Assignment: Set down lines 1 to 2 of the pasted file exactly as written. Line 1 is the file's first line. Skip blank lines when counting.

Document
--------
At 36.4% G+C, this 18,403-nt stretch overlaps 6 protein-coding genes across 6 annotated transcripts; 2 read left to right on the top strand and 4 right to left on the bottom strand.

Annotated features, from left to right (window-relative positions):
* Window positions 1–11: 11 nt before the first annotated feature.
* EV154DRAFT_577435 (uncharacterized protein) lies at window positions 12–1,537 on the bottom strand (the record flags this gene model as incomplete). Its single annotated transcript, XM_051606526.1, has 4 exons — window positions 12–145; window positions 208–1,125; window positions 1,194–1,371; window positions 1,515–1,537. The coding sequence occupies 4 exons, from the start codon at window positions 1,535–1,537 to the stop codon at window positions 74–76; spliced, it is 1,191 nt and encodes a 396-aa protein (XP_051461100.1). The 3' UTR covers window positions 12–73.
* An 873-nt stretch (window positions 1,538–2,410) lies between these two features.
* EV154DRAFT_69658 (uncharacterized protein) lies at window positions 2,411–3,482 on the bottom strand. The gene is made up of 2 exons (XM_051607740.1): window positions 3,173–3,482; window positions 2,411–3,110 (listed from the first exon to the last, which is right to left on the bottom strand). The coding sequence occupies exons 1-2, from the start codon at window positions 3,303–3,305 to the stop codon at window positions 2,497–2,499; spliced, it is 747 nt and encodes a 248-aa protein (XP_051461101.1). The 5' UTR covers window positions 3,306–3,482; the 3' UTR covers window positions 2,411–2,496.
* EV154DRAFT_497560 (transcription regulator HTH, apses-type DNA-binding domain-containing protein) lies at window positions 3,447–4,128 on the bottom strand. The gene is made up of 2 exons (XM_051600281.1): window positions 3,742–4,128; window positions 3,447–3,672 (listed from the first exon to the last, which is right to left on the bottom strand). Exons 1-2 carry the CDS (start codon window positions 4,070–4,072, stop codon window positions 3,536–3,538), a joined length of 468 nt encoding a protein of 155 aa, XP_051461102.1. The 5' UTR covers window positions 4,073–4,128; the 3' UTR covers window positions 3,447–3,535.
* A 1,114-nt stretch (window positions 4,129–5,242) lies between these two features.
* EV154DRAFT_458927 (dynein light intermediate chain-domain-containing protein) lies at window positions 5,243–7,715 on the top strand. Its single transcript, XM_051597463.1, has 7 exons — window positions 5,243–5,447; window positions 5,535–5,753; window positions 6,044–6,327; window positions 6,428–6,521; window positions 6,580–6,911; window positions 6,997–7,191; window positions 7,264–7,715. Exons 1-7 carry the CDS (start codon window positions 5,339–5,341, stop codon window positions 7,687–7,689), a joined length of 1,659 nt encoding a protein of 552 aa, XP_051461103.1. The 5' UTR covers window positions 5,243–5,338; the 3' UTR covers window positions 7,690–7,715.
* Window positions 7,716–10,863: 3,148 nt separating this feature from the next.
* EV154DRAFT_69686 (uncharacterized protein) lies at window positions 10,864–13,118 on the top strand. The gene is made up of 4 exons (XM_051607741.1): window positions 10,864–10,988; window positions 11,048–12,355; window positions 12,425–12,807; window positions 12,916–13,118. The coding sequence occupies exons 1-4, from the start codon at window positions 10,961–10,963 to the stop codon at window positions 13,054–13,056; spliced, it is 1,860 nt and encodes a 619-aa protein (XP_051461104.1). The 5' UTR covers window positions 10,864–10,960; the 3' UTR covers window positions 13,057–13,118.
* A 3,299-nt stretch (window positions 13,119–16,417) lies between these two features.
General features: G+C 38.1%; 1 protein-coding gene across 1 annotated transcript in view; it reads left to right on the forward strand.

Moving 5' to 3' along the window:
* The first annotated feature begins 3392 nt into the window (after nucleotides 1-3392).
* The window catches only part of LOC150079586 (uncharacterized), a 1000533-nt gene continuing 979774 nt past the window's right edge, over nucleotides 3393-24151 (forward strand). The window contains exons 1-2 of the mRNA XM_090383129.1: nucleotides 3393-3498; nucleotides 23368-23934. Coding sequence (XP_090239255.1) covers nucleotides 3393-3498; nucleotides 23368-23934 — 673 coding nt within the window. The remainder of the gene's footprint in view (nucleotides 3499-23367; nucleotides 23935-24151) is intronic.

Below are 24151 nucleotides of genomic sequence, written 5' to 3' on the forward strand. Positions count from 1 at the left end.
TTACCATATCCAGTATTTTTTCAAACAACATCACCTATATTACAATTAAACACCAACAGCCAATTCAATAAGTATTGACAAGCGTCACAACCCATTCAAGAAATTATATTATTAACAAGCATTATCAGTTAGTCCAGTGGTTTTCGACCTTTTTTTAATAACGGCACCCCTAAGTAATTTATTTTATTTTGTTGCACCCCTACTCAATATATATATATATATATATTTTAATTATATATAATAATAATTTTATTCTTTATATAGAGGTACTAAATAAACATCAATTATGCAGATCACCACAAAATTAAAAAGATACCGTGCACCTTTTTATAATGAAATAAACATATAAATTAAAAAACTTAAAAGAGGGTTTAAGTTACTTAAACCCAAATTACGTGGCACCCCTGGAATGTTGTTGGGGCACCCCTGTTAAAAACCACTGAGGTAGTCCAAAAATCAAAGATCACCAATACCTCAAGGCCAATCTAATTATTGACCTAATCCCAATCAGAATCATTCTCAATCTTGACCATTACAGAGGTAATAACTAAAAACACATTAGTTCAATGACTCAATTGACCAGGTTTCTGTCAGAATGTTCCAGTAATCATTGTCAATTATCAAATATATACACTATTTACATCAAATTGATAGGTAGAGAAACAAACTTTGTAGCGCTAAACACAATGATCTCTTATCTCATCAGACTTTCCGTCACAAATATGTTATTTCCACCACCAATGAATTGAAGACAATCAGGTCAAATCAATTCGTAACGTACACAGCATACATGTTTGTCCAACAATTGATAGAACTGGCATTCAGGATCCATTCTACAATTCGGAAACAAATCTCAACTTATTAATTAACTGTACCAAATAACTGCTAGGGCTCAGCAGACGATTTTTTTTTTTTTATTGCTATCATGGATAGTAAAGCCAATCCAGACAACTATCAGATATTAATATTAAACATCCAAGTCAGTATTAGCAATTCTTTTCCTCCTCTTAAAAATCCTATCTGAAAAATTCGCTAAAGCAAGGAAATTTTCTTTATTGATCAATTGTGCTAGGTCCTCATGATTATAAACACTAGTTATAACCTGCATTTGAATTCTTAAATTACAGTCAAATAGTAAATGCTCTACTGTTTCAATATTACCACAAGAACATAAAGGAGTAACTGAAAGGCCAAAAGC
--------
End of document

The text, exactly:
At 36.4% G+C, this 18,403-nt stretch overlaps 6 protein-coding genes across 6 annotated transcripts; 2 read left to right on the top strand and 4 right to left on the bottom strand.

Annotated features, from left to right (window-relative positions):